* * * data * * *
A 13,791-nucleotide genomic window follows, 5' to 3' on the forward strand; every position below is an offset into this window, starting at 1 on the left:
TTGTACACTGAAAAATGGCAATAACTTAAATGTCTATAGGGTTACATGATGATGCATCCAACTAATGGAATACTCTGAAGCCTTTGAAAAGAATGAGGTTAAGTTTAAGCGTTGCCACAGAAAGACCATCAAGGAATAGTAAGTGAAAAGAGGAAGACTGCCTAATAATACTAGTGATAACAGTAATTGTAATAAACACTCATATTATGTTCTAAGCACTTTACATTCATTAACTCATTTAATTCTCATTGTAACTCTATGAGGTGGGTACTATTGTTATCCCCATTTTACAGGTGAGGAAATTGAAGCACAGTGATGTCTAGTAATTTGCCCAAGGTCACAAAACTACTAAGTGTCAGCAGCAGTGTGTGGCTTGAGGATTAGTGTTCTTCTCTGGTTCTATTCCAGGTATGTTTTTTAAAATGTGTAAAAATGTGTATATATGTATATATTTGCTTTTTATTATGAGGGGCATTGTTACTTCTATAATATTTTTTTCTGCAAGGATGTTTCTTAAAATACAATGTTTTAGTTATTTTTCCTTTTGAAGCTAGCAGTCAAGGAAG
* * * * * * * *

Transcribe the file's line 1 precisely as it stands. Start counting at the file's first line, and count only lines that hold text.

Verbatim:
A 13,791-nucleotide genomic window follows, 5' to 3' on the forward strand; every position below is an offset into this window, starting at 1 on the left: